ADS is a fairly levered company with $400 million in debt and $3 million in cash at last report (3/31/15). The debt is split mainly between a revolver, term loan, and senior notes. Debt/EBITDA is about 3.1x...not precarious but not immaterial.
|Subject||Still no financials|
|Entry||02/01/2016 10:31 AM|
The Company is suppose to file their updated financials today.....if they can't or its delayed again this is done.
|Subject||Re: Re: Still no financials|
|Entry||02/03/2016 04:09 PM|
Thought the write-up was great and wanted to get your take on a couple things.
The accounting issues are clearly troubling, but seem minor in nature. 5m impact on 2015 EBITDA (negative) and now some minor issues related to a Mexican JV. In fact the Company states that the changes will actually have a positive impact in 2016 on COGS.
Completely agree that a lot of the accounting adjustments are bogus and FCF is minimal, but what do you think the catalyst is that breaks this? Once the copmany restates (and assuming the restatement isn't huge which it probably won't be), couldn't we go back to business as usual (despite the fact that this is materially overvalued)? Once this overhang is removed, couldn't this re-rate upwards?
As we've seen, lots of companies out there continually use adjusted metrics to show growth despite the fact that real cash flow generation is generally lacking.
|Subject||Re: Re: Re: Still no financials|
|Entry||02/03/2016 05:58 PM|
One follow up as well. I just spoke with the aforementioned DB analyst. Almost all the growth over the next two years is coming from input cost declines (polyethylene); i.e. something that isn't sustainable. But to your point that historically they weren't impacted by moves in the price, apparently that's because now the link b/w polyethylene and oil is much stronger and so the change in polyethylene prices has been much more dramatic than it was in the past, hence the benefit to margins.
On the ESOP addback, these are shares within that 30% that the ESOP owns that are being allocated to employees. They are already included in the diluted share count but just haven't been allocated. So it truly is 1) non-cash and 2) already outstanding, so I would say that adding it back is actually fine.
|Subject||Re: Re: Re: Re: Still no financials|
|Entry||02/03/2016 07:14 PM|
I'm not following you on the ESOP shares. The diluted sharecount is 76 million. If you think adding back the non-cash vesting/awards is fine, I get it, that's okay.
DB is stupid, just plain stupid. Same shop that told me CENX would generate $450 million in EBITDA in 2016. I have utter disdain for the sell-side in general. I don't even understand the mumbojumbo that nitwit fed you, but this is a 20% gross margin business, how competitive do you think it is?? This is far from a monopoly, this is a competitive business. Besides, didn't the DB analyst actually downgrade it and basically throw in the towel on the margin story??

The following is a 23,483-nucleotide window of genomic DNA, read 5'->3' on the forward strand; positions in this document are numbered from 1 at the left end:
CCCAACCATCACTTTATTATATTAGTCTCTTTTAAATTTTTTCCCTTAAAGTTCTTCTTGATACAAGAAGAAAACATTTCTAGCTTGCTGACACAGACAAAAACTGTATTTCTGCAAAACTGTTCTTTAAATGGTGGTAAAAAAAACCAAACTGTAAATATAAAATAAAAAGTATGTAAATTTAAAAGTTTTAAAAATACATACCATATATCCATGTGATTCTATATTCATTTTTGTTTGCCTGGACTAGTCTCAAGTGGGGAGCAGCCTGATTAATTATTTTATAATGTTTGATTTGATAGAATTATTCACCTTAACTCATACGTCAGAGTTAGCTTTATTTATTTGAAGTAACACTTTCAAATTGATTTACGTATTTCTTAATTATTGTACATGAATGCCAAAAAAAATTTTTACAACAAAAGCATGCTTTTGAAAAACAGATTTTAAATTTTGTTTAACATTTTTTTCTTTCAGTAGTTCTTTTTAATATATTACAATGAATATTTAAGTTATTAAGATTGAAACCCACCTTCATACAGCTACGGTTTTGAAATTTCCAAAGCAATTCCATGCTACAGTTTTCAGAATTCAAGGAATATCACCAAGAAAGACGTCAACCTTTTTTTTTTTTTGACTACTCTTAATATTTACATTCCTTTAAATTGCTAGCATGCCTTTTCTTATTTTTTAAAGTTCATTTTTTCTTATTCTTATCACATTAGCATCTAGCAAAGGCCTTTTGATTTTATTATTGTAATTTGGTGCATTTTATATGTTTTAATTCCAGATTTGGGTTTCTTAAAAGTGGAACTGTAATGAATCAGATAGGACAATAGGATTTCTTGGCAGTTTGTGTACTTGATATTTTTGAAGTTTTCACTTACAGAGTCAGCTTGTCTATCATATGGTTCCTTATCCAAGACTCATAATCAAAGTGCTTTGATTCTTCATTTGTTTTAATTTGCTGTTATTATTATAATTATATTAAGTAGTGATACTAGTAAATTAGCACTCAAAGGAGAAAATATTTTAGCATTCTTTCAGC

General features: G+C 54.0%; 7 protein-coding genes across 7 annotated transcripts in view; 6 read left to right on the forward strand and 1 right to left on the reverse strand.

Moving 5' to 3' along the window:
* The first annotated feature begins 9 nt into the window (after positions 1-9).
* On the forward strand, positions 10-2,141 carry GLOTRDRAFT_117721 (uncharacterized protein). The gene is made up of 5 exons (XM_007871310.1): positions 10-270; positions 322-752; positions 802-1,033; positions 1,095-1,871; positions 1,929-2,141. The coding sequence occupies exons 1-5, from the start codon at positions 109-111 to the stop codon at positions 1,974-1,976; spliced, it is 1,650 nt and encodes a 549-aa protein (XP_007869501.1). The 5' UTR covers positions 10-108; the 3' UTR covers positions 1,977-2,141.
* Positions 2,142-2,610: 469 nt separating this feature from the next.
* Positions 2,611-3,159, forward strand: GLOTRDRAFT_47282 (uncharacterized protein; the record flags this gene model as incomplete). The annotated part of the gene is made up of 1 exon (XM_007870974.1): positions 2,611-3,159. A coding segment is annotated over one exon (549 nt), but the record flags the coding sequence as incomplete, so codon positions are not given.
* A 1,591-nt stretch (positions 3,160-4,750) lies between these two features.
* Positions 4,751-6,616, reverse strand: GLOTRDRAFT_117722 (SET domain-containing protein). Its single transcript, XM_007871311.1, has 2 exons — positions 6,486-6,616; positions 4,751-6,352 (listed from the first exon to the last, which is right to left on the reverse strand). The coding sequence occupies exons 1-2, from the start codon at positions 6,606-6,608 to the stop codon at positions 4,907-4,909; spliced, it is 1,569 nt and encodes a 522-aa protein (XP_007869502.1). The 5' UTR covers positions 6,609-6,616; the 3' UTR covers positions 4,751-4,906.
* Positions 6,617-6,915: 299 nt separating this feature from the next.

|Subject||Re: Re: Re: Re: Re: Still no financials|
|Entry||02/03/2016 07:28 PM|
I have utter disdain for the sellside as well! Just like to listen to the bull case, no matter how absurd.
Roughly 60% of COGS is raw materials and of this 60%, 56% is recycled HDPE, 40% is virgin HDPE and 4% is other. When you run the math you can come up with some crazy numbers on a spread sheet with the input cost declines. In 2009 and 2010 you saw this when margins went from 17.8% to 26.1%.
I feel like people who are long are basically playing the declining input price game which isn't sustianable long-run; but if the input cost structure is as above, the massive decline in HDPE prices can get you higher margins in the short-run.
I do think the competition-related issues will likely manifest in a significant decline in sales growth going forward; my concern is more outsized gross margin expansion than anything else.
|Subject||Re: Re: Re: Re: Re: Re: Re: Still no financials|
|Entry||02/04/2016 09:35 AM|
My understanding is that in the short-run, declines of HDPE prices help because it takes time for competitors to bring down prices to compensate. Hence the theme of playing lower input costs in the coming year as a reason people are involved on the long side right now.
|Subject||Let's Play a Game?|
|Entry||02/17/2016 05:57 PM|
I wonder what other accounting issues have been found. I bet A/R or who knows..maybe we get lucky and have some related party fun.
|Subject||added to our short|
|Entry||02/22/2016 09:38 AM|
Credit agreement pushed out even further - Company trying to buy itself time. Where there is smoke, there is fire.
|Subject||accounting control issue update - says nothing - no q&a allowed|
|Entry||02/23/2016 04:52 PM|
Nothing new here as WMS does a Q&A-less call to assure the market that they are diligently working on makign things right.
Advanced Drainage Systems, Inc. Restatement Update Call
February 23, 2016
Advanced Drainage Systems, Inc. (the “Company”) is providing a copy of its prepared remarks in connection with the February 23, 2016 public conference call and live webcast. As previously announced, the public conference call and live webcast will begin February 23, 2016 at 4:30p.m. ET.
Introductory Remarks of Mike Higgins, ADS Investor Relations
Thank you. Good afternoon. With me today is Joe Chlapaty, our Chairman and CEO, and Scott Cottrill, our new CFO.
Before we begin I would like to remind you that some comments today will include forward-looking statements as defined under the Private Securities Litigation Reform Act of 1995 including statements regarding the restatement process and the filing of the Company’s fiscal 10-K and other restated filings. Factors that could cause actual results to differ from those reflected in any forward-looking statements include, but are not limited to, those factors identified in the Company’s February 2, 2016 press release as well as other factors identified in the Company’s filings with the SEC, which factors could cause actual results to differ materially from those expressed in these forward-looking statements.